Inspection Association (NPO) / Chairman, Organization for the Promotion of Distribution of Vacant Houses / Former Director, Japan Association of Lawyers for Arbitration ADR
Born in 1948 in Hiroshima Prefecture. In 2004, he founded the Japan Housing Performance Inspection Association, a non-profit organization dedicated to solving housing problems. He advises on contractual issues such as subleases, deposits and guarantees, and victim groups, and negotiates and discusses with relevant government agencies and related companies.
Q. When I applied to rent a house in Japan, I was asked to pay “key money” in addition to the deposit. Do I have to pay it?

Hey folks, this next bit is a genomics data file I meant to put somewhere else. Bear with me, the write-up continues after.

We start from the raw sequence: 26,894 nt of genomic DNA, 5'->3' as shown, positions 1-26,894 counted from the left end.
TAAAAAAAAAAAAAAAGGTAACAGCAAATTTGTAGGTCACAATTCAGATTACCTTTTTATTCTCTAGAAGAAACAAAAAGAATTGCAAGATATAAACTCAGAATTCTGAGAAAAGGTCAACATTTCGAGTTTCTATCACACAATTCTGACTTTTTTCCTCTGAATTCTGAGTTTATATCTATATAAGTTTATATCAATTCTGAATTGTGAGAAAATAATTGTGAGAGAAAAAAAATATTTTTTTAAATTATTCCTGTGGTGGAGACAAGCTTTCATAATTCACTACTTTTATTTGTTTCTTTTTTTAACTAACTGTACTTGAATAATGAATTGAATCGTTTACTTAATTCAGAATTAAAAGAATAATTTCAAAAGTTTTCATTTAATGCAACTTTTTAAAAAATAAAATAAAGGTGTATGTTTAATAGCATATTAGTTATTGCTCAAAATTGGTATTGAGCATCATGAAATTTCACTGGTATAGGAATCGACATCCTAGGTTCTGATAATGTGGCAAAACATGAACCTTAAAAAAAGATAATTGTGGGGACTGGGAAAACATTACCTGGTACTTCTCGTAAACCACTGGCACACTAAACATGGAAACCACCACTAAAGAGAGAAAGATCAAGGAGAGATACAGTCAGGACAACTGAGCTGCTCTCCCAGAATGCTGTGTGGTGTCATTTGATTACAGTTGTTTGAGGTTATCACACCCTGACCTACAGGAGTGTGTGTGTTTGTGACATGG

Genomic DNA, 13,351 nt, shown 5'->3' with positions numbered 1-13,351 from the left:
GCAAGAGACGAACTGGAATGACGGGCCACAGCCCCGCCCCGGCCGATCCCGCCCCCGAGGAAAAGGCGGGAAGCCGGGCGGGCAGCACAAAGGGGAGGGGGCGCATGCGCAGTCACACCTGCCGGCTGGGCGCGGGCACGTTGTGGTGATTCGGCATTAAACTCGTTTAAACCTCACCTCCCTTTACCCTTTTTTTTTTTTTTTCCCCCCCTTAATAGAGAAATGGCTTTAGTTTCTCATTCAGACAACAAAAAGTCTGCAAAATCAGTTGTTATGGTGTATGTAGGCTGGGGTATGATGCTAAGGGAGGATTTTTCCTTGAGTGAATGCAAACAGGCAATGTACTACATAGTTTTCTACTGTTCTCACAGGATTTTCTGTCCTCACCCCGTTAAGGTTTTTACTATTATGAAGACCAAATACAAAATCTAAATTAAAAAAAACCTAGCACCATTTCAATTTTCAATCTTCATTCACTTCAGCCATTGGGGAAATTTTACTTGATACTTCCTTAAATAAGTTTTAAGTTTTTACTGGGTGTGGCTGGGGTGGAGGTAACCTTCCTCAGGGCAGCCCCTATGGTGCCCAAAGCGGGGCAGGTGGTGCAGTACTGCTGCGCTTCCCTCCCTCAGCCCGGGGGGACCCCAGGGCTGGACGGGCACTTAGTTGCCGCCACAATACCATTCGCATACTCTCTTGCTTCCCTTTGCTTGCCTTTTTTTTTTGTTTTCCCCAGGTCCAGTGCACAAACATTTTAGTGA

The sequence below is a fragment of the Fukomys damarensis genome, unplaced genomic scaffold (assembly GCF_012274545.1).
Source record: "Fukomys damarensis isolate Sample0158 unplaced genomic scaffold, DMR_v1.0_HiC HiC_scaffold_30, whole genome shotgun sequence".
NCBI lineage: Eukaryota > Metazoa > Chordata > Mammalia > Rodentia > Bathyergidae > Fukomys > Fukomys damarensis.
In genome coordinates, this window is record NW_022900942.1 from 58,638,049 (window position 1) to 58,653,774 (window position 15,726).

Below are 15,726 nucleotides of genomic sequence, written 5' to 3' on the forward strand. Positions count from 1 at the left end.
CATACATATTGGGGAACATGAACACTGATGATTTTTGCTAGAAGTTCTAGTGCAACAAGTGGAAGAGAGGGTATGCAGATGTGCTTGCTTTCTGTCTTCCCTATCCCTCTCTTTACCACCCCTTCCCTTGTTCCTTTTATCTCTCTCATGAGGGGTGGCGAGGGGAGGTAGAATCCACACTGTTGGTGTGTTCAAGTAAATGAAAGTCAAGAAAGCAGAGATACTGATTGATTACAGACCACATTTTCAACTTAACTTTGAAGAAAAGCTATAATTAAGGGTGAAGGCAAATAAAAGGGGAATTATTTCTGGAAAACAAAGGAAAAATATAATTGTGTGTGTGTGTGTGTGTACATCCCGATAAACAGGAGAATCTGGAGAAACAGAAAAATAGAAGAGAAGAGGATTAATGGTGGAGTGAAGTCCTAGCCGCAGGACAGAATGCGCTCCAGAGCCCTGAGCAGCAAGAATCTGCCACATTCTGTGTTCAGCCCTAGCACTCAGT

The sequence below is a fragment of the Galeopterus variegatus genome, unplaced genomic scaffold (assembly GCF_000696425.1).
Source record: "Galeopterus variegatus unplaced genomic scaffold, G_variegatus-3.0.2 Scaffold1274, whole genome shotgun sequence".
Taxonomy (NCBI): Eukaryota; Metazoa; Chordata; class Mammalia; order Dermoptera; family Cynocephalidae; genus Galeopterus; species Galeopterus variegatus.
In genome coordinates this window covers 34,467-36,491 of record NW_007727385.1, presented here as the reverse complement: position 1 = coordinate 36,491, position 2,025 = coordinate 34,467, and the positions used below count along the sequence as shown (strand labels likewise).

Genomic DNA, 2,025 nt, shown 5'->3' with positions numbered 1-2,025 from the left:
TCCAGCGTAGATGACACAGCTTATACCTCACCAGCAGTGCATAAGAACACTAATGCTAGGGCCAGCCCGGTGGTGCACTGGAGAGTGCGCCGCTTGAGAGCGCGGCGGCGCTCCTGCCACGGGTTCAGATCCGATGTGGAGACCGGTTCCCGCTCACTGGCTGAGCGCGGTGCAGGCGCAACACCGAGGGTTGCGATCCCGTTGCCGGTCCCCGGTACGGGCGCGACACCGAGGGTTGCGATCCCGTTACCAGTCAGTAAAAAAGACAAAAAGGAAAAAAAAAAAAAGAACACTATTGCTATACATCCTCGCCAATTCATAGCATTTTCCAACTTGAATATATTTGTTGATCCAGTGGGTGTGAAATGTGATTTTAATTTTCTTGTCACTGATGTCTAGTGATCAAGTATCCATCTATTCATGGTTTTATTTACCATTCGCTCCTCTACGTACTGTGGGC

A. “Rei-kin” is not legally required. The exchange of key money is simply a Japanese custom. However, if the landlord demands reikin and the tenant refuses to pay it, the landlord may refuse to sign the contract.
Just as the tenant has the freedom to choose the property, the landlord has the freedom to decide to whom to rent the room and with whom to sign the contract.
Therefore, if the landlord does not accept the tenant’s insistence that he or she does not want to pay key money, the contract cannot be signed.
In other words, the key money can be considered as a “thank you” to the landlord for renting the apartment to you.
As a tenant, you may feel that you are “renting” the apartment to the landlord. However, in Japan, the tenant is protected by law. Therefore, once a house is rented, the landlord cannot simply evict the tenant. Therefore, “key money” is a way for landlords to identify good tenants.